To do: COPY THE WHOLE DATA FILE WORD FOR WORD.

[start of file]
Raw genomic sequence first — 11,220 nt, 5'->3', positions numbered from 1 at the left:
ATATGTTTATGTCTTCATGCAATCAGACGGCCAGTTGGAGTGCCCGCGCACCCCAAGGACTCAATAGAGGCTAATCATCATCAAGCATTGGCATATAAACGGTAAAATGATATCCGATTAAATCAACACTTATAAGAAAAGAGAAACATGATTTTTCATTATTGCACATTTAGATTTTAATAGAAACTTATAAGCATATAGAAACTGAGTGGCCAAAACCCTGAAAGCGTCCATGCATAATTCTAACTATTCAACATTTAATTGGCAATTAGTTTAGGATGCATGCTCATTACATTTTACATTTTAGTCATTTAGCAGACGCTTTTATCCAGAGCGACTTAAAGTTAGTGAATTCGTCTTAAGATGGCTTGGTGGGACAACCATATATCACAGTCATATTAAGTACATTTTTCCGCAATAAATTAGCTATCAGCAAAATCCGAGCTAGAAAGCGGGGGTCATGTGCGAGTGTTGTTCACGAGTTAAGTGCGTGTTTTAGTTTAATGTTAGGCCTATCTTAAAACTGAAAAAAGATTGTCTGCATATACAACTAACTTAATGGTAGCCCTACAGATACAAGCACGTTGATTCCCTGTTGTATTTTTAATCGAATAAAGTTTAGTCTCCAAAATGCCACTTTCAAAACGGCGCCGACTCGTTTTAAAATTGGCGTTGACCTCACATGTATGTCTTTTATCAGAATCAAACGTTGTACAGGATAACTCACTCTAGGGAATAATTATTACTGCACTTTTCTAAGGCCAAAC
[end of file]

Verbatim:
Raw genomic sequence first — 11,220 nt, 5'->3', positions numbered from 1 at the left:
ATATGTTTATGTCTTCATGCAATCAGACGGCCAGTTGGAGTGCCCGCGCACCCCAAGGACTCAATAGAGGCTAATCATCATCAAGCATTGGCATATAAACGGTAAAATGATATCCGATTAAATCAACACTTATAAGAAAAGAGAAACATGATTTTTCATTATTGCACATTTAGATTTTAATAGAAACTTATAAGCATATAGAAACTGAGTGGCCAAAACCCTGAAAGCGTCCATGCATAATTCTAACTATTCAACATTTAATTGGCAATTAGTTTAGGATGCATGCTCATTACATTTTACATTTTAGTCATTTAGCAGACGCTTTTATCCAGAGCGACTTAAAGTTAGTGAATTCGTCTTAAGATGGCTTGGTGGGACAACCATATATCACAGTCATATTAAGTACATTTTTCCGCAATAAATTAGCTATCAGCAAAATCCGAGCTAGAAAGCGGGGGTCATGTGCGAGTGTTGTTCACGAGTTAAGTGCGTGTTTTAGTTTAATGTTAGGCCTATCTTAAAACTGAAAAAAGATTGTCTGCATATACAACTAACTTAATGGTAGCCCTACAGATACAAGCACGTTGATTCCCTGTTGTATTTTTAATCGAATAAAGTTTAGTCTCCAAAATGCCACTTTCAAAACGGCGCCGACTCGTTTTAAAATTGGCGTTGACCTCACATGTATGTCTTTTATCAGAATCAAACGTTGTACAGGATAACTCACTCTAGGGAATAATTATTACTGCACTTTTCTAAGGCCAAAC